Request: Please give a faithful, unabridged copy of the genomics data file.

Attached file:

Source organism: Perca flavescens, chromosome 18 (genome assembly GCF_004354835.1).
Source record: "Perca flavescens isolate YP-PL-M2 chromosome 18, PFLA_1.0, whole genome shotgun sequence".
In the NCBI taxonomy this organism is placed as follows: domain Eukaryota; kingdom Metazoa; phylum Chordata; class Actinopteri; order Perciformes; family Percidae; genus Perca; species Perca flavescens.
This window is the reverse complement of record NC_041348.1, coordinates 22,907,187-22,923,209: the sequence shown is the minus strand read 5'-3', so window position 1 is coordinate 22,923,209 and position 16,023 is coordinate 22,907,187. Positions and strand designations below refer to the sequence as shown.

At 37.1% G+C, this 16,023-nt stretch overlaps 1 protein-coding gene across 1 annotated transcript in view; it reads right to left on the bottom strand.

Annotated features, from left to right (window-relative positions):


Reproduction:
Source organism: Perca flavescens, chromosome 18 (genome assembly GCF_004354835.1).
Source record: "Perca flavescens isolate YP-PL-M2 chromosome 18, PFLA_1.0, whole genome shotgun sequence".
In the NCBI taxonomy this organism is placed as follows: domain Eukaryota; kingdom Metazoa; phylum Chordata; class Actinopteri; order Perciformes; family Percidae; genus Perca; species Perca flavescens.
This window is the reverse complement of record NC_041348.1, coordinates 22,907,187-22,923,209: the sequence shown is the minus strand read 5'-3', so window position 1 is coordinate 22,923,209 and position 16,023 is coordinate 22,907,187. Positions and strand designations below refer to the sequence as shown.

At 37.1% G+C, this 16,023-nt stretch overlaps 1 protein-coding gene across 1 annotated transcript in view; it reads right to left on the bottom strand.

Annotated features, from left to right (window-relative positions):